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Battling the elements provides excitement at games

Photo by Heather Middleton

Photo by Heather Middleton

By Derrick Mahone

dmahone@news-daily.com

They can be houses of horror for their opponents. A big, raucous student section can give the home team a homecourt advantage.

"It's pretty special when you have your students in there making a lot of noise," said Curt Miller, Ola's athletic director and boys basketball coach. "It helps when they are in there chanting. It can take teams out of their game."

Ola's student section is dubbed the "O-zone" and they have theme nights as students dress the part.

"(Ola's) crowd is fun to play in front of," Stockbridge forward Dante Campbell said. "They're loud and they try to get in your head."

Stockbridge coach Duane Kelley agreed.

"That O-zone will say some crazy things," Kelley said.

Some of the best high school atmospheres are not those of traditional powers.

Union Grove might boast one of the best student sections in the Southern Crescent when it comes to making a visiting team feel uncomfortable.

Union Grove athletics director Ralph Neeley said it's not by accident that the school has a spirited student section to enhance the game-day atmosphere.

"We got some fantastic students," Neeley said. "We have some likeable athletes, who the students like to come out and cheer on."

Wolverines basketball coach Russ Atkins agreed.

"I really think the team this year interacts well with the non-athlete student body," Atkins said after his team's win over Ola that produced a crowded student section.

It has become somewhat of a tradition at Union Grove to participate in the student section at basketball games. They have coordinated crowd antics which are usually seen at big-time college basketball games.

But raucous crowds and talented competition is not all that opposing coaches have to prepare their teams for. Some of the older gyms, like at North Clayton and Jonesboro, can provide for a unique experience. The crowds are right on top of the action in those cookie-cutter gyms.

North Clayton's matchbox-size gym can get hot and noisy. Throw in the pep band and it can become deafening.

"Yeah, that is the one place that I hate to play," Forest Park junior guard Cydni Bivins said. "It's small and noisy and hot."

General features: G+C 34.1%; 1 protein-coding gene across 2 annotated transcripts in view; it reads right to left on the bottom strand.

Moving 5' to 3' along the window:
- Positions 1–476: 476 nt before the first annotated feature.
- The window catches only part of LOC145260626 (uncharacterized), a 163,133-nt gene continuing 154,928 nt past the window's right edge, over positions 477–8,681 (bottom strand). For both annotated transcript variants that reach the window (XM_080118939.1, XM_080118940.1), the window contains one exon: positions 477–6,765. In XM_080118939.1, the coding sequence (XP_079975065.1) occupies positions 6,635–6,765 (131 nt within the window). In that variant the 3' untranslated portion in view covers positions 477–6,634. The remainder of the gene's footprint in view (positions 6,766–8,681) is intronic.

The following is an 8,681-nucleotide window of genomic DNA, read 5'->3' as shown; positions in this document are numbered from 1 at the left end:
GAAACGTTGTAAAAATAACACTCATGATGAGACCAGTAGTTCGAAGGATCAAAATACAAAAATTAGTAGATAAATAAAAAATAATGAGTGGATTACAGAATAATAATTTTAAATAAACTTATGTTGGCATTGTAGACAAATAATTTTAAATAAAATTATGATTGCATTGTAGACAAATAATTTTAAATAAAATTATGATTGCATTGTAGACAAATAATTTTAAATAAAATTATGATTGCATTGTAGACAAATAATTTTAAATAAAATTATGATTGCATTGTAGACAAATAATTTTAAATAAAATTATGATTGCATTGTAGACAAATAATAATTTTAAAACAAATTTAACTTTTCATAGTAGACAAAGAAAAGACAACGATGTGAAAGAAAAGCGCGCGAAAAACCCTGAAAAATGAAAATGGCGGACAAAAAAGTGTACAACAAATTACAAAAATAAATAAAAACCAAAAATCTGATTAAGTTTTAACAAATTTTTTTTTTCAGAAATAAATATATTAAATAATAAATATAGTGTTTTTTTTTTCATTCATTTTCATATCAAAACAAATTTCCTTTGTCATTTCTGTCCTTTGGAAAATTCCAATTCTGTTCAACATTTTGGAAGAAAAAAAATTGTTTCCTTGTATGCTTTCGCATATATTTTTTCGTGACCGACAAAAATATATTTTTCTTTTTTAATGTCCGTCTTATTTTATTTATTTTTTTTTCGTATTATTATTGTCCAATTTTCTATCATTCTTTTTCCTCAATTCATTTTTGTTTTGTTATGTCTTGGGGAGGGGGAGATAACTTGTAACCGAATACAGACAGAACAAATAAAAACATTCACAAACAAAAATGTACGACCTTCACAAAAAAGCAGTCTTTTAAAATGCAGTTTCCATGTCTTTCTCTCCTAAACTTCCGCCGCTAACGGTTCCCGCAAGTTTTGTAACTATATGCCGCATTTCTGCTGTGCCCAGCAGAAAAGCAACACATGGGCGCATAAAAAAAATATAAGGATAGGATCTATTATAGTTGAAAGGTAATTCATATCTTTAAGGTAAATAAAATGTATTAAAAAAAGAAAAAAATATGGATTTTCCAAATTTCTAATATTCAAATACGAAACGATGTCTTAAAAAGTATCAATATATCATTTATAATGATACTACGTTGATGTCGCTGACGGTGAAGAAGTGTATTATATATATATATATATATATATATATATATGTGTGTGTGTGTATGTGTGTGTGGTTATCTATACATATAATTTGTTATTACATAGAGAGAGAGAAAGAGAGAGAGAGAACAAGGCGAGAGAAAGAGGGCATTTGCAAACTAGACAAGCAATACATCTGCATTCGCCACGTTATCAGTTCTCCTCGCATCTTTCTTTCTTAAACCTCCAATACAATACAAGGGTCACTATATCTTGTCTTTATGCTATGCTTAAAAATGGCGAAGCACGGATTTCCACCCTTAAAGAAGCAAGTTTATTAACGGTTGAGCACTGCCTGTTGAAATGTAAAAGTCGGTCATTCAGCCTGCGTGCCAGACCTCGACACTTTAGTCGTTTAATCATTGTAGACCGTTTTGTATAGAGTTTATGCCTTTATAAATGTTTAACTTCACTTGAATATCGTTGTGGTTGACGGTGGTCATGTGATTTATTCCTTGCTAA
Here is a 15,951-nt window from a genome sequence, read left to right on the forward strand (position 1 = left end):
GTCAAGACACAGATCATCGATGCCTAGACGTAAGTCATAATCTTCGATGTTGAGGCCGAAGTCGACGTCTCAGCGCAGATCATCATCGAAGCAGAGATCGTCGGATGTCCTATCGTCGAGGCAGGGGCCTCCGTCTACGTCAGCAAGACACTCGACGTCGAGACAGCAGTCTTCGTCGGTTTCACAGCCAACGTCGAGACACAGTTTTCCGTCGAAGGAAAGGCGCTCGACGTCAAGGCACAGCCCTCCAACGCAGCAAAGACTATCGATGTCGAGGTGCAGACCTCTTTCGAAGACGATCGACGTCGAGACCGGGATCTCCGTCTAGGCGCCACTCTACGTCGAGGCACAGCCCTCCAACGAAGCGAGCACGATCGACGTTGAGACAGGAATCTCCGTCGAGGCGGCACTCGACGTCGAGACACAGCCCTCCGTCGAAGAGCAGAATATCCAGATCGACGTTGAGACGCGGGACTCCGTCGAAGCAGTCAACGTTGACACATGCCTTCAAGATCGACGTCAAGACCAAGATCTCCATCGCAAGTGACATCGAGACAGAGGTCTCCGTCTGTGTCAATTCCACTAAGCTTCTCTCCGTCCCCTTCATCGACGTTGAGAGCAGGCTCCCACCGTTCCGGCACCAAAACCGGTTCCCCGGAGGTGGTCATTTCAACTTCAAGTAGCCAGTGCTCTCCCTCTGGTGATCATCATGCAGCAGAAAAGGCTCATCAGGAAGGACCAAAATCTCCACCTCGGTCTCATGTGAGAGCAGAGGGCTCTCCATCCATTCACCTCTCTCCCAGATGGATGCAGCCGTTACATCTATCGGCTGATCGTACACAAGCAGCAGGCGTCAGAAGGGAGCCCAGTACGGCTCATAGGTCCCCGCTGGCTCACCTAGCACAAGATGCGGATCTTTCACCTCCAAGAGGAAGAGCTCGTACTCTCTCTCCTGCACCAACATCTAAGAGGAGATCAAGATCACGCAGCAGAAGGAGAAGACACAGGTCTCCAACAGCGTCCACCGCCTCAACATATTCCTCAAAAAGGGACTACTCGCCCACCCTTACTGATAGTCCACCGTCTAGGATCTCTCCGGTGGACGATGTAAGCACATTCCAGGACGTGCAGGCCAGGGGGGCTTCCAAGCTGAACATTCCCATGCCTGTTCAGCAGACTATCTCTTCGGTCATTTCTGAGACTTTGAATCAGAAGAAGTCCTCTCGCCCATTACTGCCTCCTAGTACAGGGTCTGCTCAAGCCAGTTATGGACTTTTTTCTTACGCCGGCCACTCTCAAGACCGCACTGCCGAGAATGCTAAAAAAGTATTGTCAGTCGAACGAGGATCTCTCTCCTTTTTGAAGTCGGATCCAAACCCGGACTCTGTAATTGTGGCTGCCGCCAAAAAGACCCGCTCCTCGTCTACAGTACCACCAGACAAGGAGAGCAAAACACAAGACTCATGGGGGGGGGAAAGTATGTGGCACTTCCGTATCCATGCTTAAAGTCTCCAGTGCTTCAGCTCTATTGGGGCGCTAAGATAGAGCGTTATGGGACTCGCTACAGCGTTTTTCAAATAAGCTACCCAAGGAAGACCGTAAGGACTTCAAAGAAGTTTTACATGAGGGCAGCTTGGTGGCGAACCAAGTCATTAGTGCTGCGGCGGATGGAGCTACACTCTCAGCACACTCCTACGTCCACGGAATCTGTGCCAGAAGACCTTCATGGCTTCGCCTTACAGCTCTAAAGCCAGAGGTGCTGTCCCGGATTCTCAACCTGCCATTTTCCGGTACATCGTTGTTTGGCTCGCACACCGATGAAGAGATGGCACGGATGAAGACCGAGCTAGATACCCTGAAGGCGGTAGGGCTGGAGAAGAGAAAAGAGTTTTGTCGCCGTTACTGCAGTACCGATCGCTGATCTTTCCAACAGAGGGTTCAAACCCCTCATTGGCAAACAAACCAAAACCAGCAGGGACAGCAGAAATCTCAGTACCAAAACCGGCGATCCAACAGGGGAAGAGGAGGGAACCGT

Mundy's Mill coach Tu Willingham hates to look on the schedule and see the road trip to Morrow. It's usually a Friday night and it's packed and noisy, which adds to a nostalgia setting in.

"They have some very intense fans that are very passionate about the game," Willingham said. "I don't know how it is on Tuesday's, but it's usually rocking in there on Friday's when we play."

Neeley said that each Union Grove's graduating class challenges the upcoming class to keep the tradition going.

"It seems every year that the graduating class makes a challenge to the upcoming seniors to pick up the school spirit," Neeley said. "The graduating class usually comes back to make sure that the legacy is continuing."

Packed gyms with energetic crowds get both the home team and opponents fired up.

"Seeing these students get into the game is fun," Miller said. "You like to see those big crowds into the game even if you are the visiting team."

FIVE TOUGHEST GYMS

Jonesboro - A very vocal student body sits across from the home bench. The students can give the visiting team and referees a mouthful.

North Clayton - It's small and gets pretty noisy especially when the band performs. The thermostat is set between hot and hotter.

Mount Zion - A humorous public address announcer plus oldschool tunes played on the speakers makes for a festive atmosphere.

Ola - The "O-zone" can be loud. They usually have a theme night for Friday games. Throughout the contest the students will repeat chants.

Union Grove - Opposing coaches have marvelled at the raucous student section, which has well-coordinated chants and mocks the opposing team.